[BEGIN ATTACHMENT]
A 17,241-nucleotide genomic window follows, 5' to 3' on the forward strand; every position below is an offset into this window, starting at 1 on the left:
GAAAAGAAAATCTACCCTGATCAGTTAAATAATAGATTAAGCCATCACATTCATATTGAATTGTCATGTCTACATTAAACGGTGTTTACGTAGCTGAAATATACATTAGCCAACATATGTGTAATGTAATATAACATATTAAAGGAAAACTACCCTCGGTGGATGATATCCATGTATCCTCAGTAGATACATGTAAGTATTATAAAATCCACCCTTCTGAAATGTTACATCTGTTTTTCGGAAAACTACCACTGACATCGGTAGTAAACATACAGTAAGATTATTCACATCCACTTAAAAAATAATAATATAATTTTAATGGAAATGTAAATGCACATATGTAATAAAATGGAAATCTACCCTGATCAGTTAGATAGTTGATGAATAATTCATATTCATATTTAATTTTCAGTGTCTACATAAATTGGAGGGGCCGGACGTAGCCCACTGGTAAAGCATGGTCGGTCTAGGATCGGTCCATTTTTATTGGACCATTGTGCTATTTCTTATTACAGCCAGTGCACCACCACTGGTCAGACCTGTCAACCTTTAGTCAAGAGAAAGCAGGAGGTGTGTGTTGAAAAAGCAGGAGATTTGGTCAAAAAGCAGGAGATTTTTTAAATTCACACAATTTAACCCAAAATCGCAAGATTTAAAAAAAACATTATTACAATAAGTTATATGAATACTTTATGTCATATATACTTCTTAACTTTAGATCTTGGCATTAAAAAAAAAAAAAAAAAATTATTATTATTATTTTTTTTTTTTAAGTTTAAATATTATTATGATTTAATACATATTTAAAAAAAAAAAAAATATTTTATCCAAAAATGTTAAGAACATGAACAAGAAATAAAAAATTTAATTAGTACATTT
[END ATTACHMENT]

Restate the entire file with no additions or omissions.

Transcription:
A 17,241-nucleotide genomic window follows, 5' to 3' on the forward strand; every position below is an offset into this window, starting at 1 on the left:
GAAAAGAAAATCTACCCTGATCAGTTAAATAATAGATTAAGCCATCACATTCATATTGAATTGTCATGTCTACATTAAACGGTGTTTACGTAGCTGAAATATACATTAGCCAACATATGTGTAATGTAATATAACATATTAAAGGAAAACTACCCTCGGTGGATGATATCCATGTATCCTCAGTAGATACATGTAAGTATTATAAAATCCACCCTTCTGAAATGTTACATCTGTTTTTCGGAAAACTACCACTGACATCGGTAGTAAACATACAGTAAGATTATTCACATCCACTTAAAAAATAATAATATAATTTTAATGGAAATGTAAATGCACATATGTAATAAAATGGAAATCTACCCTGATCAGTTAGATAGTTGATGAATAATTCATATTCATATTTAATTTTCAGTGTCTACATAAATTGGAGGGGCCGGACGTAGCCCACTGGTAAAGCATGGTCGGTCTAGGATCGGTCCATTTTTATTGGACCATTGTGCTATTTCTTATTACAGCCAGTGCACCACCACTGGTCAGACCTGTCAACCTTTAGTCAAGAGAAAGCAGGAGGTGTGTGTTGAAAAAGCAGGAGATTTGGTCAAAAAGCAGGAGATTTTTTAAATTCACACAATTTAACCCAAAATCGCAAGATTTAAAAAAAACATTATTACAATAAGTTATATGAATACTTTATGTCATATATACTTCTTAACTTTAGATCTTGGCATTAAAAAAAAAAAAAAAAAATTATTATTATTATTTTTTTTTTTTAAGTTTAAATATTATTATGATTTAATACATATTTAAAAAAAAAAAAAATATTTTATCCAAAAATGTTAAGAACATGAACAAGAAATAAAAAATTTAATTAGTACATTT